Today, Plaza de la República is blanketed with tents, gray and navy tarps from which families hang their clothes to dry. Newcomers sleep on the bare ground; all the makeshift shelters have been claimed by the people living there permanently, many of whom are children. On a recent Friday, Dolores, a large, careworn woman of fifty, lay in a bed built from used rods and wooden planks. She explained why she left El Salvador with her teen-age daughter, Rosalba, last summer. Early last year, members of a local gang had shown up at a small shop she owned, where she sold chickens, fireworks, and local specialties, demanding protection money. First, they said that a couple of chickens would do. Eventually, Dolores recalled, they demanded a hundred and fifty dollars a month, then five hundred. “I found myself working for them, and I did not want that,” she said.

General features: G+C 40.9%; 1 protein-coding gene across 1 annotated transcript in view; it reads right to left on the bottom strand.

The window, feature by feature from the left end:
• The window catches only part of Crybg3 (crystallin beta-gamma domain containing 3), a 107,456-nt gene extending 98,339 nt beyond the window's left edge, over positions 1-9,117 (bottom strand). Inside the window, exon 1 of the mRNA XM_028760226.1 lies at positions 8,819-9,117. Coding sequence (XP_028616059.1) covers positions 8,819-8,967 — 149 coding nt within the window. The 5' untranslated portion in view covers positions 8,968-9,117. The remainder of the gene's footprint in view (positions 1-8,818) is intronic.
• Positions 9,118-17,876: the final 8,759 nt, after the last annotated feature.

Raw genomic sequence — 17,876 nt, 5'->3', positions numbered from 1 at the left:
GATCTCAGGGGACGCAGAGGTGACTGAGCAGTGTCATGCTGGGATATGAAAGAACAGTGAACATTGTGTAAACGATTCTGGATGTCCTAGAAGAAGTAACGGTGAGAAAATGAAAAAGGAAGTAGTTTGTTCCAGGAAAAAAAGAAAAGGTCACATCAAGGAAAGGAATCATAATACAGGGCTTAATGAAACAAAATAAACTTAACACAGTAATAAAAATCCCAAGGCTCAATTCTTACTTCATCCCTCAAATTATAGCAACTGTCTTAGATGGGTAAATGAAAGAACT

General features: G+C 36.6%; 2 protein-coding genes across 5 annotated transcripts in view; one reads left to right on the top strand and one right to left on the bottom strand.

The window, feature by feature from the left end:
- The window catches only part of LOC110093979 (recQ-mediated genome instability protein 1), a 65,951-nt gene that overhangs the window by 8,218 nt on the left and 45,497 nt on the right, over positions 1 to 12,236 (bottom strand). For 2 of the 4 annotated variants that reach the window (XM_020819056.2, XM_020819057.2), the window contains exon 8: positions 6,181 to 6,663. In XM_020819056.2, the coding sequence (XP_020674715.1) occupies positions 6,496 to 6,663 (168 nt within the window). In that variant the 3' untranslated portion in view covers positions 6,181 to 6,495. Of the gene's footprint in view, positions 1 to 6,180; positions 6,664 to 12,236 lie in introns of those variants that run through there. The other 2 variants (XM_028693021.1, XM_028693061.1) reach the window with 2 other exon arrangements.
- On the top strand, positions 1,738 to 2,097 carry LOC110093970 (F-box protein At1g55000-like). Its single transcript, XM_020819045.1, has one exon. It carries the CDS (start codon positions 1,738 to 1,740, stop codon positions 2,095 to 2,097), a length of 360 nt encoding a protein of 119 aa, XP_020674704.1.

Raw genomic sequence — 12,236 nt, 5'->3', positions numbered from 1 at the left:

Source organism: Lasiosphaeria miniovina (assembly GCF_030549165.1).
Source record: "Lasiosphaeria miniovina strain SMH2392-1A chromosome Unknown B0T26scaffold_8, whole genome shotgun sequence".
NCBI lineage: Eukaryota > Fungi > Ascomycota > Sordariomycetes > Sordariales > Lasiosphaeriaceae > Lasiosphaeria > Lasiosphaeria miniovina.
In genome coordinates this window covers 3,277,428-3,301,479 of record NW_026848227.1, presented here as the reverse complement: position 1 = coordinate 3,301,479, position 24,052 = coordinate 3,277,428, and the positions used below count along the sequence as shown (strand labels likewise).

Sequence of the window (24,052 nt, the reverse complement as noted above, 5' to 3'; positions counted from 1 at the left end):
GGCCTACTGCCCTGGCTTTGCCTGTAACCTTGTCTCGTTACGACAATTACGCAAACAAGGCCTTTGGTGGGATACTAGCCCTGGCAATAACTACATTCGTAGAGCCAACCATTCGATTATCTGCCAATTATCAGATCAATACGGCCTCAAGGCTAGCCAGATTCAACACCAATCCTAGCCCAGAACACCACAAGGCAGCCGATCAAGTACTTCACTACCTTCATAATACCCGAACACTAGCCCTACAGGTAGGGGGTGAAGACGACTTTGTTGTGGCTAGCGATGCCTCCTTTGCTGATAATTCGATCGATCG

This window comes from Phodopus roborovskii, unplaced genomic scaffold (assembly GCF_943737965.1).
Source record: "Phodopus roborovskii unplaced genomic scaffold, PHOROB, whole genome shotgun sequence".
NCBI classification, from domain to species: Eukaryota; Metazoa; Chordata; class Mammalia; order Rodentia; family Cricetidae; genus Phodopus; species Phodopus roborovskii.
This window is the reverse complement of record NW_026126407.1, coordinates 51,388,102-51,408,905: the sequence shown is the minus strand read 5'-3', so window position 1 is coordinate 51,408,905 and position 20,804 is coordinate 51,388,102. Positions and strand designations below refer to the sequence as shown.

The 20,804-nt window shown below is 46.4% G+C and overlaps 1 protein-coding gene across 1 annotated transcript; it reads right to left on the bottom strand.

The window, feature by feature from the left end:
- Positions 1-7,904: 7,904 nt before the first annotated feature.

To walk through the camp in Reynosa is to be confronted with a failure of regional scope, from Washington, D.C., to Mexico City and capitals across Central America, the Caribbean, and South America. Repeated attempts by the U.S. and Mexican governments, in particular, to stem the flow of migrants northward have failed. For many decades, migration from Mexico, and across Mexico to the United States, never ceased—more than fifteen million Mexicans settled north, becoming the largest immigrant group in the nation. The numbers did decline at two recent junctures: after the Great Recession and the election of Donald Trump. When Trump took office, in 2017, he became fixated on the idea that Mexico could stem illegal crossings at the southern border, if the country wanted to. His Administration wanted a commitment from the Mexican government to let migrants, who were seeking asylum in the United States, wait for their cases south of the border.